Kiseijuu: Sei no Kakuritsu – 03

 

 

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I love that Shinichi Izumi-kun’s dad is more invested in the news about the next fantasy writer award winner being handed out than the 84th murder. To be fair, I can see why murder news in this quantity would get boring but, as a ‘Murican, I can’t imagine 84 serial murders achieving anything less than total, insane, frothy mouth panic in all my fellow countrymen! (and ladies)

However Izumi-kun has more specific worries, in that he may be the only human to know the true nature of the murders. Worse, he may be the only human in a position to stop them… and he’s not in a position to stop them, what with being a teenager and all!

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Worse worse, at least at first, is Izumi’s new school reality: his new math teacher Tamiya-sensei is clearly another Parasyte. This puts him on total edge, as she is also his love interest’s homeroom teacher and bloody antics could soon be afoot!

Fortunately, at least for now, Tamiya intends to blend into human society and maintain her hosts place in society. Migi thinks very highly of her for this. Rather, he thinks she is very skilled, to be able to control her host and maintain the status quo so effectively.

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Unfortunately, A-san, a male Parasyte who seems incapable (or unwilling?) of even the most basic human fitting in is not far off. According to Tamiya, she and A-san had sex and now she is pregnant with a completely normal human child.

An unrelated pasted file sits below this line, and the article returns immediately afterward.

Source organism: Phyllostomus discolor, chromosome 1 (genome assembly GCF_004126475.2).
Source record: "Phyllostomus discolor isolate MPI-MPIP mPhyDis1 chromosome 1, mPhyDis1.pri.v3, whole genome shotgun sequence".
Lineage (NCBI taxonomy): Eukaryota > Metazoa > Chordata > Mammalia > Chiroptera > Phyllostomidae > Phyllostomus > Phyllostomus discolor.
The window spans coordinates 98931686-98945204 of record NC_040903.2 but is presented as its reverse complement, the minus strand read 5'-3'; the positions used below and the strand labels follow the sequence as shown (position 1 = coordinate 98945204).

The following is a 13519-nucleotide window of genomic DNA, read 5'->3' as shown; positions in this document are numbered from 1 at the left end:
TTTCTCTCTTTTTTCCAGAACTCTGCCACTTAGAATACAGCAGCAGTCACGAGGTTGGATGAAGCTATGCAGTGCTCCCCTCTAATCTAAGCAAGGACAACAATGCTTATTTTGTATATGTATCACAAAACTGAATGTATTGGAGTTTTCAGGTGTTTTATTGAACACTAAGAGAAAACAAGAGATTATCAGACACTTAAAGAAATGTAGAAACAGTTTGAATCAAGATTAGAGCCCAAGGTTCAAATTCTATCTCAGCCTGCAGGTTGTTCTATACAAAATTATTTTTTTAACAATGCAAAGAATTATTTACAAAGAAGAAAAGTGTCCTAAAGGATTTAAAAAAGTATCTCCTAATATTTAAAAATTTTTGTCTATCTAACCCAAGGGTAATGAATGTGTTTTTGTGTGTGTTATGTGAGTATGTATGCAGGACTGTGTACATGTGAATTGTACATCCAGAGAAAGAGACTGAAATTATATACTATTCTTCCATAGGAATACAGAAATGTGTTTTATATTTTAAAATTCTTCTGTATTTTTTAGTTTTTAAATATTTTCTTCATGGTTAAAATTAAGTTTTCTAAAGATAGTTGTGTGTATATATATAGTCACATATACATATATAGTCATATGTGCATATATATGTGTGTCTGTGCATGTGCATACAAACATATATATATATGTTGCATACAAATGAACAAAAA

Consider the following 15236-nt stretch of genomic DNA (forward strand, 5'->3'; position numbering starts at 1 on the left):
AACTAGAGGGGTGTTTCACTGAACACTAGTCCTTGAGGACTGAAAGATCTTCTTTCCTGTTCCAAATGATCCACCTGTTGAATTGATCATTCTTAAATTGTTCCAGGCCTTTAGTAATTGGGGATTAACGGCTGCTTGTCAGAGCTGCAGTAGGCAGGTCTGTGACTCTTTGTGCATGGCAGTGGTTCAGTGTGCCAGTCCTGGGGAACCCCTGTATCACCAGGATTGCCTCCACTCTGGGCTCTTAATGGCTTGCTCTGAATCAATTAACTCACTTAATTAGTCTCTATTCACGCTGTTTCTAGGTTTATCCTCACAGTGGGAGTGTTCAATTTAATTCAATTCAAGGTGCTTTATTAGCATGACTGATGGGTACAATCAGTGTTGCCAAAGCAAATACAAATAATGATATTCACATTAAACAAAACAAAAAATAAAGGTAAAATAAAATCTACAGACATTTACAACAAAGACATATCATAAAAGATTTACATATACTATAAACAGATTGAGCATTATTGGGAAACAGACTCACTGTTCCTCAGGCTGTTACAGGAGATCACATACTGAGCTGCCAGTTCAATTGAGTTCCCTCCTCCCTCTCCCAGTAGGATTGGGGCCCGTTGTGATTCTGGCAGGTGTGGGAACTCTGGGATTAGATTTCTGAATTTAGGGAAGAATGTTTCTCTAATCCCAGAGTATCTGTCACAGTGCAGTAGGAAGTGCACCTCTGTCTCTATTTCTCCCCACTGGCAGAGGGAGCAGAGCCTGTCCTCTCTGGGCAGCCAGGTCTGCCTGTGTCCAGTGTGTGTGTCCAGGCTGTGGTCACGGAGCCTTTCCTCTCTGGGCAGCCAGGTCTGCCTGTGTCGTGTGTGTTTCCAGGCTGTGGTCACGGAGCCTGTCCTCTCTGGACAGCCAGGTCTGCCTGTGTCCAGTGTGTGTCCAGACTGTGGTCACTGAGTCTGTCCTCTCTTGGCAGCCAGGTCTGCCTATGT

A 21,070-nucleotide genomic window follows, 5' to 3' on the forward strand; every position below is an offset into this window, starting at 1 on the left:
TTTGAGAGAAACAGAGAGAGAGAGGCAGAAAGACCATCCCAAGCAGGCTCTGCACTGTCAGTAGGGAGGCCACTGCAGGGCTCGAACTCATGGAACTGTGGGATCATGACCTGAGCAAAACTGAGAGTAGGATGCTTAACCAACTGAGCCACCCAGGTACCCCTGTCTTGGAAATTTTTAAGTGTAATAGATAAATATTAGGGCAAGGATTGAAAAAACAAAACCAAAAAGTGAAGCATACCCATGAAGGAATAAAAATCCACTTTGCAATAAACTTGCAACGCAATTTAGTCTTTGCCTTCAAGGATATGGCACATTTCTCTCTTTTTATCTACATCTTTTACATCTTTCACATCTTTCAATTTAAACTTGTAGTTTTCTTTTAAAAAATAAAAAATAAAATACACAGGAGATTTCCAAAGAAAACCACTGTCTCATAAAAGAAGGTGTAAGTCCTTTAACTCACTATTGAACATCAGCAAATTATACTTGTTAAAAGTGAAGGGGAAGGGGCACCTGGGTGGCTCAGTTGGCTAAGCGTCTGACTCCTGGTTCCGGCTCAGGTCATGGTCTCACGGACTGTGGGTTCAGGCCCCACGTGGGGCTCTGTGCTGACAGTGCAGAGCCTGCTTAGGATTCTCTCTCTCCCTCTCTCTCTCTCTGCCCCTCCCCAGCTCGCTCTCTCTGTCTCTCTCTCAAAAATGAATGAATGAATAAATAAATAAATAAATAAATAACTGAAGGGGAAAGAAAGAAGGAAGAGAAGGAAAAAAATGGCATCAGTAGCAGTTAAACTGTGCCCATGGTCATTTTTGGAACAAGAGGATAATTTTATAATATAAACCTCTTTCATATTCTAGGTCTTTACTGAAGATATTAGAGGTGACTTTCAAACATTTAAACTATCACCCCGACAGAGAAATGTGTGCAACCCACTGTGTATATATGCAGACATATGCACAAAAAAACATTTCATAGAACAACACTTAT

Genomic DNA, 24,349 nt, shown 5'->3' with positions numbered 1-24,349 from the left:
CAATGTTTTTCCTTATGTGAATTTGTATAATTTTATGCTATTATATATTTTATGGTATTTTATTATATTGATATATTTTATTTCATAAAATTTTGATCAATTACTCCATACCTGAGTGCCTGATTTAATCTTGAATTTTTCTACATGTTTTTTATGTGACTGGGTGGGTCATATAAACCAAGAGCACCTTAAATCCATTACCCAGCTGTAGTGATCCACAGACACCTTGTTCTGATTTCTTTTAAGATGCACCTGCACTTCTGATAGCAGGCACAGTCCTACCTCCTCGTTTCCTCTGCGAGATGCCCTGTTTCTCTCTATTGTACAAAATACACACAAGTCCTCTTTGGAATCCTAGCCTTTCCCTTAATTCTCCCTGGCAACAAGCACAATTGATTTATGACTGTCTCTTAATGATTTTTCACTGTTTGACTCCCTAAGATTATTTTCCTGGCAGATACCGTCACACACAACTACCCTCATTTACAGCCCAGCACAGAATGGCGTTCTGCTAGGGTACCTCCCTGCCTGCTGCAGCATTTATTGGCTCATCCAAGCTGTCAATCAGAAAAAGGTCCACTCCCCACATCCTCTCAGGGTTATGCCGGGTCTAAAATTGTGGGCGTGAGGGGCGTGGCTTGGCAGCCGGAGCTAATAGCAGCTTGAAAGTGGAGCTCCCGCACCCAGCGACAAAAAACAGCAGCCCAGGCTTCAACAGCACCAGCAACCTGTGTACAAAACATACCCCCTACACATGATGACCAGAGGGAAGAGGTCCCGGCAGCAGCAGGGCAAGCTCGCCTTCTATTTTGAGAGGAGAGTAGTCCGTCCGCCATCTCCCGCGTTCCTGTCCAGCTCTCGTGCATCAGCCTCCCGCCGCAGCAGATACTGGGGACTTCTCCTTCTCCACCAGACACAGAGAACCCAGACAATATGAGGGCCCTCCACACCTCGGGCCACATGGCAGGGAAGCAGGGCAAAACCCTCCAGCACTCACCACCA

This is not to say A-san is targeting her. Quite the opposite! He finds Migi and Izumi-kun dangerous and, as a base-animal, he quickly loses it and launches an attack on the school.

p3_7A-san is not even his name. He doesn’t have one, since he see’s no point in even trying to blend into Human society…

After a lengthy, brutal, but low body count attack, A-san corners Migi and Izumi-kun on an upper floor. Except they aren’t exactly cornered. They’ve identified that the ture difference between them and him is not anything highfalutin.

It’s simply that they are two beings and that, as two beings, they can fight together, overwhelming a single one, no matter how strong he is alone.

We’ll just have to wait until next week to put that to the test…

 

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Kiseijuu: Sei no Kakuritsu gave us another solid piece of creep-fest this week. Migi is, as always, equal parts disgusting to look at and super cute. Not only that, his self centered detached reasoning reminds me of my old PE teacher. (talk about nightmares layered on nightmares!)

A whole new character will obviously outlive A-san here and now we have so many questions we didn’t even know we had to ask as of last week. Will Parasyte-sensei continue to observe Izumi-kun or attack him when the time is right? Does she really have an urge to blend in? Will she eat her own baby? Will she even bring it to term?

I can’t wait to find out!

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Ai Tenchi Muyo! – 10

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Beni wakes up, and after trading barbs with Hachiko, the two follow Tenchi’s advice to work together to escape the warehouse. When Beni runs ahead and smashes boxes, she rouses Gooriki, the malfunctioning school even support robot. When Hachiko moves to fight it, it snatches away her wooden sword.

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Somewhat surprisingly, we don’t jump to a totally different time and situation, but remain in the warehouse with Tenchi, Hachiko, and Beni (the other two science club members, who knows). And on the list of absurd new challenges the trio will face, I have to say I wasn’t expecting a school robot gone haywire! Nice WTF factor in play.

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I was even more surprised how ineffectual the supposed muscle of the school is when faced with a real threat: Beni gets tossed like an animal-print ragdoll, while Hachiko loses the will to fight and simply collapses and sobs away when her bokken is taken, suggesting it has power similar to a security blanket. Looks like it will be up to Tenchi to get them out of this mess!